Dylan Murray
Oct 12, 2020 rated it it was amazing
Just finished this book. I think this is one of those books everyone should read. Bill offers a unique and thought provoking look at savings, money and overall life. The idea is to not die with money. Why would you ? You can't take it to the grave and your kids and charities would benefit from it sooner rather than later. A must read for everyone ...more
Whitley Huelskamp
Dec 28, 2020 rated it really liked it
Fairly quick read with a casual tone. Perkins talks about the side of things that most finance books ignore: actually spending money.

Good book for anyone who is or grew up frugal. I would start elsewhere for someone who is already careless with money.
Jan 08, 2021 rated it really liked it
Shelves: nonfiction
We all know that only money is not the most important thing in life. But do we do anything about it? In #Diewithzero @BillPerkins reiterates the fact that we all know, important of health, time, money & happiness. But he tells it in a way that it actually gets into the heads of the readers. I wouldn’t say this personal finance book offers exceptional advice on how to manage your money and time, but it for sure will give a head start by putting rational thoughts in you.

There are several things I
Dec 31, 2020 added it
The book’s main motive is not only to prioritise spending money on experiences but it is also a criticism of today’s Western society in which we are all pressured and taught to work until our fingers are bare to the bone, regardless of physical health or mental wellbeing. Any money that we do make is usually meant to be saved for a rainy day, as opposed to being enjoyed in the moment.

“Your real legacy isn’t money”
(Bill Perkins, Die With Zero, p.89.)

I believe that a lot of what is covered in this
Nathan Shuherk
Feb 02, 2021 rated it it was ok
At only about 200 pages, this is simply too long. The ideas presented could’ve been a 15 minute TEDtalk (possibly where the idea originated). I could pick apart the different sections of this book, but I will simply say this: the only people this book is really written for is people in a certain income or net worth zone. The ideas kinda fall apart when applied to the very (not even ultra) wealthy and people without much chance of a retirement - the majority of this country. Aside from a narrow a ...more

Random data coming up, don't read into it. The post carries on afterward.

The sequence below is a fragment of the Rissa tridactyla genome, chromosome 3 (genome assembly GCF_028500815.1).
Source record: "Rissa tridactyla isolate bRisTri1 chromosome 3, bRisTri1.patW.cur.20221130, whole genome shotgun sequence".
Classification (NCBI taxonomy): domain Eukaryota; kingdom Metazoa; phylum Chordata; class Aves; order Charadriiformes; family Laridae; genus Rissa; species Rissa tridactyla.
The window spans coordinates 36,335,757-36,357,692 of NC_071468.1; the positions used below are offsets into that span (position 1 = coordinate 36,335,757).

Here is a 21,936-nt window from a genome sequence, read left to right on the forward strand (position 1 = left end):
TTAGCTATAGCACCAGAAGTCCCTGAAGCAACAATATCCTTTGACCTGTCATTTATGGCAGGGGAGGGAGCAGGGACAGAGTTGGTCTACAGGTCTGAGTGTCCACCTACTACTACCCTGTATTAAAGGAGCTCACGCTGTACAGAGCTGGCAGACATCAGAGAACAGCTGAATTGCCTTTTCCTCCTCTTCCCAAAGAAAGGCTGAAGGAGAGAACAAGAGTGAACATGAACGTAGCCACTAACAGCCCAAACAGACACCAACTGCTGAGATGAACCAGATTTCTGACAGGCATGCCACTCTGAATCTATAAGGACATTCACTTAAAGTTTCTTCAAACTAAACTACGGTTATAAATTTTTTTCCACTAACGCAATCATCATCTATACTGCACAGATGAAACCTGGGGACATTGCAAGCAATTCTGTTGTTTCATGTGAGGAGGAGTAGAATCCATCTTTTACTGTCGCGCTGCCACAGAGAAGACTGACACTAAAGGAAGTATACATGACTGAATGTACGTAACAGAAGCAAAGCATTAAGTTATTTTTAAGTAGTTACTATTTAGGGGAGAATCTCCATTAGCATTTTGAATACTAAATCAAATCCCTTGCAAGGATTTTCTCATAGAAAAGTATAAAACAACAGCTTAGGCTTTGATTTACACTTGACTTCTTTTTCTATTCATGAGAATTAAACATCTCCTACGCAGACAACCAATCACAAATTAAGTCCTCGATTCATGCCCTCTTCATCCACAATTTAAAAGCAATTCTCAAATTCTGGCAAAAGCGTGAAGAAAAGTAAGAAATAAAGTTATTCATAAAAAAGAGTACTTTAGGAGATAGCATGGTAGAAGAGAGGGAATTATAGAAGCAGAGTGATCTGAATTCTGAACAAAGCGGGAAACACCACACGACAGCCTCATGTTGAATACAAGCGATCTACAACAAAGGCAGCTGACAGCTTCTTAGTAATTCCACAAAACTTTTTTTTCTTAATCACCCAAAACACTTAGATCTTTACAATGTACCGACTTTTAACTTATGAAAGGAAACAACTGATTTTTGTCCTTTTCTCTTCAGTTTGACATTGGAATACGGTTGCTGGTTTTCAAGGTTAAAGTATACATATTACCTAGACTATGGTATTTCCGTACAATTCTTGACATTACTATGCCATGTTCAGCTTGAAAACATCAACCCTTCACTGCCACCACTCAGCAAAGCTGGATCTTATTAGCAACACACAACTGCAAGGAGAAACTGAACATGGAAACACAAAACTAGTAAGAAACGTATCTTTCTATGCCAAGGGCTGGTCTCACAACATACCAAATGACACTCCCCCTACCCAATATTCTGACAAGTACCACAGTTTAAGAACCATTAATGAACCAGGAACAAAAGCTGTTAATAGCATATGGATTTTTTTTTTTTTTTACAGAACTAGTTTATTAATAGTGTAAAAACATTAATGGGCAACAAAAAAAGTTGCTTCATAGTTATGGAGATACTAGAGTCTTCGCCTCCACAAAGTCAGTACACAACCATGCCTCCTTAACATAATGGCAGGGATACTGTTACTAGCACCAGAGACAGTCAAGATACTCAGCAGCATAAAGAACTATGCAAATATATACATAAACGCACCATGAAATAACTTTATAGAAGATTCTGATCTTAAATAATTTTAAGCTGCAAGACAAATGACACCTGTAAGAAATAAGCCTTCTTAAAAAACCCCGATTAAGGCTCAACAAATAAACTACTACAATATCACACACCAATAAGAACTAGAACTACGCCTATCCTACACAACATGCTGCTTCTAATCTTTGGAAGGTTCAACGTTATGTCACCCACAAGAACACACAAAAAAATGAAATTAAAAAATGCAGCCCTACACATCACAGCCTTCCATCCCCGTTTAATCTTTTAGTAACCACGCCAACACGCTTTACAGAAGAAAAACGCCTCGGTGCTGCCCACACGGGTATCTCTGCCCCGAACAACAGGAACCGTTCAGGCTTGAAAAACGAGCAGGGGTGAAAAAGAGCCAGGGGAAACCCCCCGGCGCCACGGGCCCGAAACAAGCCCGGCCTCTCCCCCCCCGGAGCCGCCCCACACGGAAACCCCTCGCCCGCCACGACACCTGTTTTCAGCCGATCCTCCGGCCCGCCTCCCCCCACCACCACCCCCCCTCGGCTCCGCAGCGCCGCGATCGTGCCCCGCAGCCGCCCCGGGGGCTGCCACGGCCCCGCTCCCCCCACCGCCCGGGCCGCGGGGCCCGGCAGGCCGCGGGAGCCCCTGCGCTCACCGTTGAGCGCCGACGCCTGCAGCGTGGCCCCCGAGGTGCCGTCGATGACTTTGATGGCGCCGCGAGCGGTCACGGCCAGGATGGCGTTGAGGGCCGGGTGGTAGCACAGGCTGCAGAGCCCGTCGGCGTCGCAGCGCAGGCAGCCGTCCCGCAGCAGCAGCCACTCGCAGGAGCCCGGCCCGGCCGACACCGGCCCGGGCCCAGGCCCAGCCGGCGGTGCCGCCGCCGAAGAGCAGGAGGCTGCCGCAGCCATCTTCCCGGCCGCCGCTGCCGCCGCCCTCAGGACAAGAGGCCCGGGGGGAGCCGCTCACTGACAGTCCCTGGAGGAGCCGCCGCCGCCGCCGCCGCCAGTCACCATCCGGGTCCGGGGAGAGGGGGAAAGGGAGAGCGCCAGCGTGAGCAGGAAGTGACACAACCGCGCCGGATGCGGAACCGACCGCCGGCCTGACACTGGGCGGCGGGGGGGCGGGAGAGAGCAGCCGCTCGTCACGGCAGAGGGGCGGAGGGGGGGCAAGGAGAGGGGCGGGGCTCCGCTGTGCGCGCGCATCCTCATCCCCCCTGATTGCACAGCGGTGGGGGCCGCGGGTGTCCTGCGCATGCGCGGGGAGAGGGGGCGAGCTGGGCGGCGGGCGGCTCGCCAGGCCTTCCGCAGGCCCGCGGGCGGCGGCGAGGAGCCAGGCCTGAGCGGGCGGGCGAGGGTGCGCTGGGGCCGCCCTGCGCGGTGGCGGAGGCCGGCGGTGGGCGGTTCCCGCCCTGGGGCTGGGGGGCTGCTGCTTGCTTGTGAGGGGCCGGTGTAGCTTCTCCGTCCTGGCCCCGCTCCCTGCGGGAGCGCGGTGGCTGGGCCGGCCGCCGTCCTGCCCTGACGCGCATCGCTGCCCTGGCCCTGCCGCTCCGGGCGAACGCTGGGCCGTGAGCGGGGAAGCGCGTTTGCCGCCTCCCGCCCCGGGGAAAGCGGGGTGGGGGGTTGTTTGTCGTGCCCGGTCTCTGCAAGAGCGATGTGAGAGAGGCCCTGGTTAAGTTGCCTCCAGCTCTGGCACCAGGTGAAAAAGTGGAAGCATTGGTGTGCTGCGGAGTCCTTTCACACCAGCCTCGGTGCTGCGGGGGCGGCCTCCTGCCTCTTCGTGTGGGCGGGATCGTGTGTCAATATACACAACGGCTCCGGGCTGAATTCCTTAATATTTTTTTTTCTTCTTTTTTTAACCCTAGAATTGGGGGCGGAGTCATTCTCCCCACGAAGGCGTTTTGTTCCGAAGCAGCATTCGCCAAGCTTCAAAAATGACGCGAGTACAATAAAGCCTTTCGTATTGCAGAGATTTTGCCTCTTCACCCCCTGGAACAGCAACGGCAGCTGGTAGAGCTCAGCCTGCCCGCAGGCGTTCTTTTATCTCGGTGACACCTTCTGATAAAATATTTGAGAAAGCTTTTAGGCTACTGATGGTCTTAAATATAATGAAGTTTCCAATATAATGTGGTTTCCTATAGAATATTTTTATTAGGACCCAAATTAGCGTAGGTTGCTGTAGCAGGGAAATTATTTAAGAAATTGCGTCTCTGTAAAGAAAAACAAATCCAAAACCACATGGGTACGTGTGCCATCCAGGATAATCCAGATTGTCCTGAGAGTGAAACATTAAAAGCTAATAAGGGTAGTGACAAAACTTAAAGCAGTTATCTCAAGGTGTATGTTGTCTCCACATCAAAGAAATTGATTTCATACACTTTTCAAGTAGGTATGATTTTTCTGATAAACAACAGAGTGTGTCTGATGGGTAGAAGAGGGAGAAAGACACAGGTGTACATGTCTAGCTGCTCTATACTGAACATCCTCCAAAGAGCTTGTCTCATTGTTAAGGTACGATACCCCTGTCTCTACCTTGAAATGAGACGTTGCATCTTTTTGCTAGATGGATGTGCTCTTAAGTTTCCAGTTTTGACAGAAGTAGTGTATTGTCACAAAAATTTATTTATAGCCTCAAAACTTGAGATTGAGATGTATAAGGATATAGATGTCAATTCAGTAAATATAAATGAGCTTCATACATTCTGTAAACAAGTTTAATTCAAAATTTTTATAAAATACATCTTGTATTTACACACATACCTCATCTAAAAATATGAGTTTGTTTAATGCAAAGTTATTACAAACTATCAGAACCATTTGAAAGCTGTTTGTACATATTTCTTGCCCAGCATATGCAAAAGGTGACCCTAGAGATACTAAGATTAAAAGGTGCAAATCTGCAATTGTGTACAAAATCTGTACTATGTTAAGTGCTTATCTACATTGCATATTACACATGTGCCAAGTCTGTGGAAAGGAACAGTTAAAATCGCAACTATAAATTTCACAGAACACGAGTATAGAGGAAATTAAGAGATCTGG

Jan 29, 2021 rated it really liked it
As a personal finance aficionado I have heard this book all over the place, and was excited to pick it up and hear what it was all about. While, as advertised, it does introduce some seriously radical thinking, (you should aim to die with nothing), it really concentrates on living an examined life, and truly fulfilling what you want to get out of life, through the use of money. While I can't say that this book convinced me to go all in and spend down to the last penny on my deathbed, it is a gre ...more
Nov 17, 2020 rated it really liked it
I was generously gifted a copy of Die with Zero, by Bill Perkins, in exchange for my honest review. This book aims to solve a problem I will probably never have: how to make sure you don’t die with a bunch of money! To be fair, in the Author’s Note, Bill Perkins very specifically makes the disclaimer that if you are somebody who doesn’t really have disposable income and you are largely just surviving (financially), you may not get as much out of this book as somebody who has amassed any sort of ...more
Dec 13, 2020 rated it liked it
"My overarching goal is to get you to think about your life in a more purposeful, deliberate manner, instead of simply doing things as you and others have always done them. Yes, I want you to plan for your future - but never in such a way that you forget to enjoy the present."


So, Bill Perkins and I have very similar philosophies when it comes to saving and spending money. I consider myself a pretty financially stable and secure person. He touches early
Angelica King
Jan 28, 2021 rated it really liked it
Shelves: reviewed